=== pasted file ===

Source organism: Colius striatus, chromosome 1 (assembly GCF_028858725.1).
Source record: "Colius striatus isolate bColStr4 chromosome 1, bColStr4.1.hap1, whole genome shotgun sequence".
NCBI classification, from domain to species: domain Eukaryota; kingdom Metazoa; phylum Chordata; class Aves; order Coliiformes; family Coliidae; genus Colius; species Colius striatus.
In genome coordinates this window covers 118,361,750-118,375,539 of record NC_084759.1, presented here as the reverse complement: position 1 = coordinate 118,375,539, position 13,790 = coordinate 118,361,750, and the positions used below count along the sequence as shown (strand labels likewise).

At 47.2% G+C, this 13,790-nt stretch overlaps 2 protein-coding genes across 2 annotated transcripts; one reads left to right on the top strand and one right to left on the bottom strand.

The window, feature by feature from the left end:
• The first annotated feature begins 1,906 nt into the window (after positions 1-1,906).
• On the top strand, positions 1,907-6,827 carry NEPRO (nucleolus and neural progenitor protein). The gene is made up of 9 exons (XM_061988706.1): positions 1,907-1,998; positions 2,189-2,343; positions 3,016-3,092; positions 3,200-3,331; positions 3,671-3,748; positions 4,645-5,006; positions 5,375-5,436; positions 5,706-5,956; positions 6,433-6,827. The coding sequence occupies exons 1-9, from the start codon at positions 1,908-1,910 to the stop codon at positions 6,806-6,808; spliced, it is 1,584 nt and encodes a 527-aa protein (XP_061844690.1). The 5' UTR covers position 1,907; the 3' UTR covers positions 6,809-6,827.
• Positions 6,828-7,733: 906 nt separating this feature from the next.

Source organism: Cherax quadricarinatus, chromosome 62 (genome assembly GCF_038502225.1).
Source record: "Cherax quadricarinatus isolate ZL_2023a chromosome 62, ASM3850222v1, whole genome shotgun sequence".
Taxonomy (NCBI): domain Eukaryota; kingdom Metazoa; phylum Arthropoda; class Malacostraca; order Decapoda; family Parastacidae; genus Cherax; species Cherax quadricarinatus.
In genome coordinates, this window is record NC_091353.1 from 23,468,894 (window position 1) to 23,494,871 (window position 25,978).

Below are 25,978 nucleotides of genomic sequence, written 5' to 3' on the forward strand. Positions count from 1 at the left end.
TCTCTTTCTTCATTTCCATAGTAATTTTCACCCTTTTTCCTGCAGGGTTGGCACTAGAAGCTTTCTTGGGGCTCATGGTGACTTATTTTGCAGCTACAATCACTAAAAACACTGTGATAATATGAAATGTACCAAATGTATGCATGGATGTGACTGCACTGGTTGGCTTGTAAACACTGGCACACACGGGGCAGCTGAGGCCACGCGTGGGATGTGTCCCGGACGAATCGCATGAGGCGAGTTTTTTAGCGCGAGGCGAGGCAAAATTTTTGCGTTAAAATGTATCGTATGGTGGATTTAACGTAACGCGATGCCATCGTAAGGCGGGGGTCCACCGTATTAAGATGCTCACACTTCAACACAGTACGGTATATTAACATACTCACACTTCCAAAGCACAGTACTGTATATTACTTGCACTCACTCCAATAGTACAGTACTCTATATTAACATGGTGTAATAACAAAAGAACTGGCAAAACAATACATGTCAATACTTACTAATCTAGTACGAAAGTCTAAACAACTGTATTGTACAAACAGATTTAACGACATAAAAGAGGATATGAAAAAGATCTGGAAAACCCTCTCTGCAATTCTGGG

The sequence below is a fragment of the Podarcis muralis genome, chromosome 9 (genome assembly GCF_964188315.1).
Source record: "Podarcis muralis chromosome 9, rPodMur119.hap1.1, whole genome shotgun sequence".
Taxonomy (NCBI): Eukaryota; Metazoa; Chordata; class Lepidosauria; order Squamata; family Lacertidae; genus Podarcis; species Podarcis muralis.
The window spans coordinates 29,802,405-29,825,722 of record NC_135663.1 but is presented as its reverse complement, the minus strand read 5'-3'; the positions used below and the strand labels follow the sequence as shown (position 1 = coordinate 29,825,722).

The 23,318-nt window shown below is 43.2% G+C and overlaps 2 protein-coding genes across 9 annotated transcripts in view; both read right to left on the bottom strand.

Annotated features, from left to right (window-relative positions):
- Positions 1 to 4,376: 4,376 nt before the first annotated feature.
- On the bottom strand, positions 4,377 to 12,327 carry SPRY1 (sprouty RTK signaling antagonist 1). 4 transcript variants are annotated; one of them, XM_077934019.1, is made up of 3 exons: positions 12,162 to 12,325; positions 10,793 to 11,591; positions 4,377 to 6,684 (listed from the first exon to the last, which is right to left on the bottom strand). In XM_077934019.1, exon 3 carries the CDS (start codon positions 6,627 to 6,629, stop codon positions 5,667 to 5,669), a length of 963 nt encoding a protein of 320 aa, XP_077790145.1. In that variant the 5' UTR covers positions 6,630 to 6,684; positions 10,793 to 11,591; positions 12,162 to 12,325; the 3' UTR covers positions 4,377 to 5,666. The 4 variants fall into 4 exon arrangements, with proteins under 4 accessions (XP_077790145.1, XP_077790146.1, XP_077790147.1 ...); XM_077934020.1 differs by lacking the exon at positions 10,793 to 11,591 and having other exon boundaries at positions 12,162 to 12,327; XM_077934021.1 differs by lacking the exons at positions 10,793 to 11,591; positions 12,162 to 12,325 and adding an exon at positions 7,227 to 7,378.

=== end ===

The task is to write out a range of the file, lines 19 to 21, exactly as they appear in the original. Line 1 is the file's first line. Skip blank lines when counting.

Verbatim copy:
The window spans coordinates 29,802,405-29,825,722 of record NC_135663.1 but is presented as its reverse complement, the minus strand read 5'-3'; the positions used below and the strand labels follow the sequence as shown (position 1 = coordinate 29,825,722).

The 23,318-nt window shown below is 43.2% G+C and overlaps 2 protein-coding genes across 9 annotated transcripts in view; both read right to left on the bottom strand.

Annotated features, from left to right (window-relative positions):